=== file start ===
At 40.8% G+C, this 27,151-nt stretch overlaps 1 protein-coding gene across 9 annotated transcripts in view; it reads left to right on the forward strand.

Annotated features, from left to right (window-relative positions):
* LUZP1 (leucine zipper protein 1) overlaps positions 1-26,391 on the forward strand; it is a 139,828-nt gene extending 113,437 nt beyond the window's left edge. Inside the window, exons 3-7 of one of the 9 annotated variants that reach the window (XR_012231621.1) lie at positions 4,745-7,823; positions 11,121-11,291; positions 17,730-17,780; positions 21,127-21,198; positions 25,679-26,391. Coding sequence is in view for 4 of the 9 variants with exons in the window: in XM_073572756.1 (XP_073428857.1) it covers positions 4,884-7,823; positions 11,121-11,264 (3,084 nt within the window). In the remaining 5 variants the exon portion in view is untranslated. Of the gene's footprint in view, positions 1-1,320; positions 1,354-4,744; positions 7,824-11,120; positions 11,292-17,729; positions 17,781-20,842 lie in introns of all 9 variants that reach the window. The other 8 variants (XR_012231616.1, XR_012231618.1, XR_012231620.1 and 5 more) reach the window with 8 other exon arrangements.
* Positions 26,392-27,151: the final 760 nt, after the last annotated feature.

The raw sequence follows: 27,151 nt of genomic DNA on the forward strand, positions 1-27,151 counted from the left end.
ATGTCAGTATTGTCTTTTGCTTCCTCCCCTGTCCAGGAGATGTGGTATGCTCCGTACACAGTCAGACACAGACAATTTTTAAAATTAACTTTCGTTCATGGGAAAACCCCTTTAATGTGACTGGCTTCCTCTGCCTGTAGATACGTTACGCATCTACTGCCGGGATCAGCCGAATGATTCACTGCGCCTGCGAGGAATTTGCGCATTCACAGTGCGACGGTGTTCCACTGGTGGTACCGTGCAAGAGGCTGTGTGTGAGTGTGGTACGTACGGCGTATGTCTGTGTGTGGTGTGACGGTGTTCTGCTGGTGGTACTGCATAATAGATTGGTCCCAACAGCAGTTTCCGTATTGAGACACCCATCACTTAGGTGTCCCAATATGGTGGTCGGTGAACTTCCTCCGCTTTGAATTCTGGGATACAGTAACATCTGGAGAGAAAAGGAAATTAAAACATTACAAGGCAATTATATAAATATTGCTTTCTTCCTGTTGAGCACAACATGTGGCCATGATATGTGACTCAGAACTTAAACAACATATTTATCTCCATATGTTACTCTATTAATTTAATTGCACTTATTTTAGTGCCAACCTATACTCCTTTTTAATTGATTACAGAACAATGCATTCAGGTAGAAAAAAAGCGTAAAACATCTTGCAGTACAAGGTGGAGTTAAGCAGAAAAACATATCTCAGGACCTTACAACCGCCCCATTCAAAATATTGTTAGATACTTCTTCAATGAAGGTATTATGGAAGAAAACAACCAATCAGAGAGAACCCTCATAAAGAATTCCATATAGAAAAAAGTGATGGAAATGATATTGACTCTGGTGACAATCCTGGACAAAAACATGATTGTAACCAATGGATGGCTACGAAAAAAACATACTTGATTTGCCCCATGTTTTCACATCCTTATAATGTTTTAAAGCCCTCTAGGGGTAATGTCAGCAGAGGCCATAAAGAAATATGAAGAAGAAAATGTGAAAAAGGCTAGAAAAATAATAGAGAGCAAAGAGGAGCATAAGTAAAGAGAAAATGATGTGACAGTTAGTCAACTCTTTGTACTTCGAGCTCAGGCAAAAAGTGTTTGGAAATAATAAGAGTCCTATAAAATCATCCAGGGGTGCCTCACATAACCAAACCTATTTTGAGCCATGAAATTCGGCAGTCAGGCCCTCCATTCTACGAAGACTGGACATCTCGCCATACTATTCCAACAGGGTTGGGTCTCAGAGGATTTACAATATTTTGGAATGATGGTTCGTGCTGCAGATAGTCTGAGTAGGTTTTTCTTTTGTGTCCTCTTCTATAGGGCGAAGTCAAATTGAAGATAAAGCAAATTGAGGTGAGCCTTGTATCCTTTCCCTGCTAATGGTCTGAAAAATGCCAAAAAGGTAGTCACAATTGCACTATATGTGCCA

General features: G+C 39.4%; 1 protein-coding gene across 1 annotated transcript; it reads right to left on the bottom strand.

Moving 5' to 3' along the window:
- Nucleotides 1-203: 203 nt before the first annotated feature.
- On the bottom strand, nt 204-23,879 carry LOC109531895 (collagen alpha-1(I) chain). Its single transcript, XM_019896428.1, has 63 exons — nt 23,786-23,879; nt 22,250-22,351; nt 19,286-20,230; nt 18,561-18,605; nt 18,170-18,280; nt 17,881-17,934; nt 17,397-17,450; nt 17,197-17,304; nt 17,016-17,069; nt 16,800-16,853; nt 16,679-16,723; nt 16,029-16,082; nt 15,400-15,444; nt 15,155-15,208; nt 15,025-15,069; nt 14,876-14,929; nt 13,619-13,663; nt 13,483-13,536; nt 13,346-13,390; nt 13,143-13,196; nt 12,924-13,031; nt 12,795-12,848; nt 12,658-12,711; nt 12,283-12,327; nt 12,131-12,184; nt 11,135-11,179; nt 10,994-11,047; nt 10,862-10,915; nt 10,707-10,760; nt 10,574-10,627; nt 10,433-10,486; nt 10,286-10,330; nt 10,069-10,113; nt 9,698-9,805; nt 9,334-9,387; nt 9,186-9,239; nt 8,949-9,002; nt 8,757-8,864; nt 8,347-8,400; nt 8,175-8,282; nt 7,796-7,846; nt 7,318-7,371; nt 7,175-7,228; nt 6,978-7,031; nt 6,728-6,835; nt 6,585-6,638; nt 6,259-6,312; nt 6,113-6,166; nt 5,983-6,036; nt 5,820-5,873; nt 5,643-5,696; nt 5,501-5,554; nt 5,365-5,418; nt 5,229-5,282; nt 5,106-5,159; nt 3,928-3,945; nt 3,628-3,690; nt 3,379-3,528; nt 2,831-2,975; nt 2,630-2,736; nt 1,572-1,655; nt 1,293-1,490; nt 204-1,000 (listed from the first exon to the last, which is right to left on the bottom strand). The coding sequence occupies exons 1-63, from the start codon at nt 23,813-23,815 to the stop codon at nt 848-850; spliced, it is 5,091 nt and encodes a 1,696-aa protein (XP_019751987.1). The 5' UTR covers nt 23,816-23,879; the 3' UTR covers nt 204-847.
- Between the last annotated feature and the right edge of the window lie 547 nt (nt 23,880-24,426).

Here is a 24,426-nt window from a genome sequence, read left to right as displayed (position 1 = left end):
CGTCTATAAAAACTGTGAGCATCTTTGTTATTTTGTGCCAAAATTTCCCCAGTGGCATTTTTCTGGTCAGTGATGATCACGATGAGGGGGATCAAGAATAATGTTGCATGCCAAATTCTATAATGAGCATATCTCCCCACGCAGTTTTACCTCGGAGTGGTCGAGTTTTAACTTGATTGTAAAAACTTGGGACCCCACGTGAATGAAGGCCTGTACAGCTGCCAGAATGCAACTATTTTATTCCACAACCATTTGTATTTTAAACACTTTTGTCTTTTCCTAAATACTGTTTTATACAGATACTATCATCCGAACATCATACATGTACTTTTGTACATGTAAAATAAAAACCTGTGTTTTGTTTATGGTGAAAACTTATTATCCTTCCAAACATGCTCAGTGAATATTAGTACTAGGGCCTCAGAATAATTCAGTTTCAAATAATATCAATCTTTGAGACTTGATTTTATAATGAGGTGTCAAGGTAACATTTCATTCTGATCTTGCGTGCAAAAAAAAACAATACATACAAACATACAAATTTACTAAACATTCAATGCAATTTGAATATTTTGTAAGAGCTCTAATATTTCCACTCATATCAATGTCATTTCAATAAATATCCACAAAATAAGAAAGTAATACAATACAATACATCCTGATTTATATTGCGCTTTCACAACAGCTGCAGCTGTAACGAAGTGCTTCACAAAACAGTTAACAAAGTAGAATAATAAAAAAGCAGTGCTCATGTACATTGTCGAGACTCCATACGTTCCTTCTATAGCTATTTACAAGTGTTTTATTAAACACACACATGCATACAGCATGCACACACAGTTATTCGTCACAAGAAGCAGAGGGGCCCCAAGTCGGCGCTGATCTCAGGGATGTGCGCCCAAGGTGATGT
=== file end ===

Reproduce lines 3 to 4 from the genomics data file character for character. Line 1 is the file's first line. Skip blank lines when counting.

* LUZP1 (leucine zipper protein 1) overlaps positions 1-26,391 on the forward strand; it is a 139,828-nt gene extending 113,437 nt beyond the window's left edge. Inside the window, exons 3-7 of one of the 9 annotated variants that reach the window (XR_012231621.1) lie at positions 4,745-7,823; positions 11,121-11,291; positions 17,730-17,780; positions 21,127-21,198; positions 25,679-26,391. Coding sequence is in view for 4 of the 9 variants with exons in the window: in XM_073572756.1 (XP_073428857.1) it covers positions 4,884-7,823; positions 11,121-11,264 (3,084 nt within the window). In the remaining 5 variants the exon portion in view is untranslated. Of the gene's footprint in view, positions 1-1,320; positions 1,354-4,744; positions 7,824-11,120; positions 11,292-17,729; positions 17,781-20,842 lie in introns of all 9 variants that reach the window. The other 8 variants (XR_012231616.1, XR_012231618.1, XR_012231620.1 and 5 more) reach the window with 8 other exon arrangements.
* Positions 26,392-27,151: the final 760 nt, after the last annotated feature.